Targeted deletion of the TSLP receptor reveals cellular mechanisms that promote type 2 airway inflammation

Hiroki Kabata, Anne Laure Flamar, Tanel Mahlakõiv, Saya Moriyama, Hans Reimer Rodewald, Steven F. Ziegler, David Artis

Research output: Contribution to journalArticlepeer-review

50 Citations (Scopus)


Thymic stromal lymphopoietin (TSLP) is a critical upstream cytokine inducing type 2 inflammation in various diseases, including asthma and atopic dermatitis. Accumulating evidence suggests that TSLP can directly stimulate a variety of immune cells, such as dendritic cells (DCs), basophils, T cells, and group 2 innate lymphoid cells (ILC2s). However, which cell types directly respond to TSLP in vivo and how TSLP initiates type 2 inflammation has remained controversial. To define the precise role of TSLP in vivo, for the first time we generated multiple cell lineage-specific TSLP receptor-deficient mice to systematically dissect the cell-intrinsic requirements for TSLP responsiveness in type 2 inflammation in the lung. In papain-induced innate immune-mediated type 2 airway inflammation, TSLP directly stimulated ILC2s, but not basophils, leading to enhanced type 2 inflammation. On the other hand, in OVA-induced adaptive immune-mediated type 2 airway inflammation, TSLP principally acted on DCs and CD4 + T cells during the sensitization phase, but not basophils or ILC2s, and facilitated the development of Th2 cell-mediated airway inflammation. Together, these findings reveal that TSLP activates distinct immune cell cascades in the context of innate and adaptive immune-mediated type 2 inflammation.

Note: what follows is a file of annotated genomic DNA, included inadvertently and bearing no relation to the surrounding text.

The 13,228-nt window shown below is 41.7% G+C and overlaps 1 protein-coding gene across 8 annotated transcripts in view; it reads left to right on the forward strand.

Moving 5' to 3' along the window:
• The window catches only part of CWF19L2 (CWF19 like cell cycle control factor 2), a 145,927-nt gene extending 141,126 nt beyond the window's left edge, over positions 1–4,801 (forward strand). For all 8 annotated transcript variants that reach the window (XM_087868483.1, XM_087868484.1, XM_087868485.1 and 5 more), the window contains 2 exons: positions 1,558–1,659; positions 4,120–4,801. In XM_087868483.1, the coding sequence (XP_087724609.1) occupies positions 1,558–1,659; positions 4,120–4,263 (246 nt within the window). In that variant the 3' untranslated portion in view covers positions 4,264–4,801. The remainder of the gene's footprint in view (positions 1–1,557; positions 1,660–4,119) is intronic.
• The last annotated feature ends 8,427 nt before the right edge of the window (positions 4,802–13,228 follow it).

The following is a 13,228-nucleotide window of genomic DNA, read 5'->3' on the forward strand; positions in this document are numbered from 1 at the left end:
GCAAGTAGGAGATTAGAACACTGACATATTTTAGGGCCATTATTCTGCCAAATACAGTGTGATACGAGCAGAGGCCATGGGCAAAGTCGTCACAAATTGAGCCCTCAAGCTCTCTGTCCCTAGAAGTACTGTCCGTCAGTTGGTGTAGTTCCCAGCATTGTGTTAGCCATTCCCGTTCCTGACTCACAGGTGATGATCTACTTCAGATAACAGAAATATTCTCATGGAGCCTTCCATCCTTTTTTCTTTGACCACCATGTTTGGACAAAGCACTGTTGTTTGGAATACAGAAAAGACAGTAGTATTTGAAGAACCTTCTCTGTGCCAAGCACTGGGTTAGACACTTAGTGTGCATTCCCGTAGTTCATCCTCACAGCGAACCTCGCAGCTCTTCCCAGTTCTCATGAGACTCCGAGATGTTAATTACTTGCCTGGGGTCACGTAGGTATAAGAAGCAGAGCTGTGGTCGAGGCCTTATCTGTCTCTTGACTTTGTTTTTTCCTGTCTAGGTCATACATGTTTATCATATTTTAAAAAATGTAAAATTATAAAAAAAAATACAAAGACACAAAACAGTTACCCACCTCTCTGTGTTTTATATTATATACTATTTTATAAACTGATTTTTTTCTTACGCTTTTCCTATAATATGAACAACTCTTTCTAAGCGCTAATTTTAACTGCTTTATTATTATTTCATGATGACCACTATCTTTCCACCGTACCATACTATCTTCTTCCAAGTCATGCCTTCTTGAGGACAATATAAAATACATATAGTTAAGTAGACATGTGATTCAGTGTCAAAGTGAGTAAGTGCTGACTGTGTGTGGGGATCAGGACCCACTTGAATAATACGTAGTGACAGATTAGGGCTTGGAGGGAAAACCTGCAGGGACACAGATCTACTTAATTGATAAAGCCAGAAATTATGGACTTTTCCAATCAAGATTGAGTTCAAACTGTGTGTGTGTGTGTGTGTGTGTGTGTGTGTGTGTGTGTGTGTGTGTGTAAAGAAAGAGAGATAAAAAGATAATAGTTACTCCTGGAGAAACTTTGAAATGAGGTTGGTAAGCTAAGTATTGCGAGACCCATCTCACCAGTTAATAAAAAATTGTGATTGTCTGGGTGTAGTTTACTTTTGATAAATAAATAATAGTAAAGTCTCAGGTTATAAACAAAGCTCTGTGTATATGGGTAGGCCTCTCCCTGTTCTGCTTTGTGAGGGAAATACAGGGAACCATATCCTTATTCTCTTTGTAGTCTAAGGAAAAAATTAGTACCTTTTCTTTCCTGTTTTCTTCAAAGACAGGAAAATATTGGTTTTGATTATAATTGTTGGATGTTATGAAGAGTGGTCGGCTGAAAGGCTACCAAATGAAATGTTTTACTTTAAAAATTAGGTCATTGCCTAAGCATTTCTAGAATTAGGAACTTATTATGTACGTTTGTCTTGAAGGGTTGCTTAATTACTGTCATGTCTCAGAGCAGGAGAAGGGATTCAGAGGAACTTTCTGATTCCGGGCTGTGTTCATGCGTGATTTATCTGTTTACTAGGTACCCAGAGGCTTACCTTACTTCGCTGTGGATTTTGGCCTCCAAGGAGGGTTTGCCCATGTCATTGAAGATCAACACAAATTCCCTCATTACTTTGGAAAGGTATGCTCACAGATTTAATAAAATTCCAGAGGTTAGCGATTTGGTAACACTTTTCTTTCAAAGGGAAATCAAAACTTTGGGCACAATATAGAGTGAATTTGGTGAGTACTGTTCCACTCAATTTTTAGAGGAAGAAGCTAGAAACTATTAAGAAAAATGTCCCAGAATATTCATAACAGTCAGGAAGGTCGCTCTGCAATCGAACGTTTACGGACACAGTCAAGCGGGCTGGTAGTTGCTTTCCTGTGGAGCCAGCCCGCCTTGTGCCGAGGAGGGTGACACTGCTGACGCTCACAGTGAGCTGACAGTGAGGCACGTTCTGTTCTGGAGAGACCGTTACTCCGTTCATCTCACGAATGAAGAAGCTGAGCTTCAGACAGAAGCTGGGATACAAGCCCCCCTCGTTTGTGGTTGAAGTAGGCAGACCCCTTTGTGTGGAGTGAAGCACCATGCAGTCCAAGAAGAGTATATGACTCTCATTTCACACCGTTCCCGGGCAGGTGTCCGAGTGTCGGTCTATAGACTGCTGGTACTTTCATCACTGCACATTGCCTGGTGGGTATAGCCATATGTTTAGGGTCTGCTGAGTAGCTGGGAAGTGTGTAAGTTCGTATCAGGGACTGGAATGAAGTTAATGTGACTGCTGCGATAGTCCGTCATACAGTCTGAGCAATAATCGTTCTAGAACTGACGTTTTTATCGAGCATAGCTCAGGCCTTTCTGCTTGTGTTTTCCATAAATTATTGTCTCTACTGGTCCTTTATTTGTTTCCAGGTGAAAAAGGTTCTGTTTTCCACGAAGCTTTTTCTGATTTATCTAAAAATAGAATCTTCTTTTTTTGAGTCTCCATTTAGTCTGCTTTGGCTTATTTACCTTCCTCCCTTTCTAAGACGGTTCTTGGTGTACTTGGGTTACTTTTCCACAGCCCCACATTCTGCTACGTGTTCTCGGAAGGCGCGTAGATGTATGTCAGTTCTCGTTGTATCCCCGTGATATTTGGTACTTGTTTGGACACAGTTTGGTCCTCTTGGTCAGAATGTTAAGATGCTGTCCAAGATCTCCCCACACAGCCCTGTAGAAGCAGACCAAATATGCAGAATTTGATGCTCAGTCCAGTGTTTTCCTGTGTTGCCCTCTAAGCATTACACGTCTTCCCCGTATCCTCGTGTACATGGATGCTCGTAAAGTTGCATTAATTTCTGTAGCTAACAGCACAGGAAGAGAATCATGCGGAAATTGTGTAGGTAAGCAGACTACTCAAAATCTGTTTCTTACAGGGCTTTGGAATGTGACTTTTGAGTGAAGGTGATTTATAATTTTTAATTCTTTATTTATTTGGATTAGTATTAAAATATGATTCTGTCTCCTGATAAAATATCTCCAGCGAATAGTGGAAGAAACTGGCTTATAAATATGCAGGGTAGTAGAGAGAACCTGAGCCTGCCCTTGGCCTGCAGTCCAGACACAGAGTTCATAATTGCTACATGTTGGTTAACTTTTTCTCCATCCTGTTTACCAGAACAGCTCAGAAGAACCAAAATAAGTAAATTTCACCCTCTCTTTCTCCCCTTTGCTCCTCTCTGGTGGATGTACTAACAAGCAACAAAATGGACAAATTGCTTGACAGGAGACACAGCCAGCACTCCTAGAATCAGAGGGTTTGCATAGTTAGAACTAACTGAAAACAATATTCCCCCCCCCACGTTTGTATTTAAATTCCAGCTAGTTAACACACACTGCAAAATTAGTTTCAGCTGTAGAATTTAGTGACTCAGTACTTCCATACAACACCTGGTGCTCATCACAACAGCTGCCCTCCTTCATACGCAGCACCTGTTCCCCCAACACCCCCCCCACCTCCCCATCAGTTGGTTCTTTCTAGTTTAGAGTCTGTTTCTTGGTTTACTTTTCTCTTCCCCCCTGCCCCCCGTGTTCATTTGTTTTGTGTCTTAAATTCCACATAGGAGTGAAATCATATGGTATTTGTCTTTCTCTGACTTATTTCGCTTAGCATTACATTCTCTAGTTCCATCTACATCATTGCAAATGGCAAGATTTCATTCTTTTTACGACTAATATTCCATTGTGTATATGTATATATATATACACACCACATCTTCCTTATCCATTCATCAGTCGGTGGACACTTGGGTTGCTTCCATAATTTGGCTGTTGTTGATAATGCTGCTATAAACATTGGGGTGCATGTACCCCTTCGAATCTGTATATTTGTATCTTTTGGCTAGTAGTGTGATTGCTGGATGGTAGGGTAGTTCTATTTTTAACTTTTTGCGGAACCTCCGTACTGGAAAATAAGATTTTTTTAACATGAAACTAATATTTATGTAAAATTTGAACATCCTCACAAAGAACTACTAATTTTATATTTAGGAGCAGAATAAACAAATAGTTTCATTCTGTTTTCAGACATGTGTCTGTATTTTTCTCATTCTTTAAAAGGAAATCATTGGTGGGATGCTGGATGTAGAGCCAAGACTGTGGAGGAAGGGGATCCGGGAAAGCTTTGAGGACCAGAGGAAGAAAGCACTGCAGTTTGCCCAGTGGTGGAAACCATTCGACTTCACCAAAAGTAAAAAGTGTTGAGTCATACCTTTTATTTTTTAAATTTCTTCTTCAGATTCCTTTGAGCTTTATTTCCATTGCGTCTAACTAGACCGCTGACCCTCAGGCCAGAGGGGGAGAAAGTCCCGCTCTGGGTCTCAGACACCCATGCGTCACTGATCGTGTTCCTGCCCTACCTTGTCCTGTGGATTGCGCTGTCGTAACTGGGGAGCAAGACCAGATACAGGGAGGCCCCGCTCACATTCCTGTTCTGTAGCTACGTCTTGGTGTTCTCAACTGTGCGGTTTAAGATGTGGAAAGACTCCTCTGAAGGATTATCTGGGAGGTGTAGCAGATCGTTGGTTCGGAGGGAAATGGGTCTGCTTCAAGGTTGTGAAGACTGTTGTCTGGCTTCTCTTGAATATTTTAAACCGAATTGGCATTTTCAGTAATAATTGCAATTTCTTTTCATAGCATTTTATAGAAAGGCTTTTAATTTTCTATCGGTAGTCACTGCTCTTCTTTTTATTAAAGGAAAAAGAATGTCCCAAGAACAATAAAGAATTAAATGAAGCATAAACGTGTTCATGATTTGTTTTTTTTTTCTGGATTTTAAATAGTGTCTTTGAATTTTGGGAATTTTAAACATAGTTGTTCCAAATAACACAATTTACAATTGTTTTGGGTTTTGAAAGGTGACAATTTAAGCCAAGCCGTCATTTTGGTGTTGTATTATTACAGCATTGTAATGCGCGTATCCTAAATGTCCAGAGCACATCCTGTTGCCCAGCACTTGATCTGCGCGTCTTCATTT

Original languageEnglish
Pages (from-to)626-636
Number of pages11
JournalMucosal Immunology
Issue number4
Publication statusPublished - 2020 Jul 1

ASJC Scopus subject areas

  • Immunology and Allergy
  • Immunology


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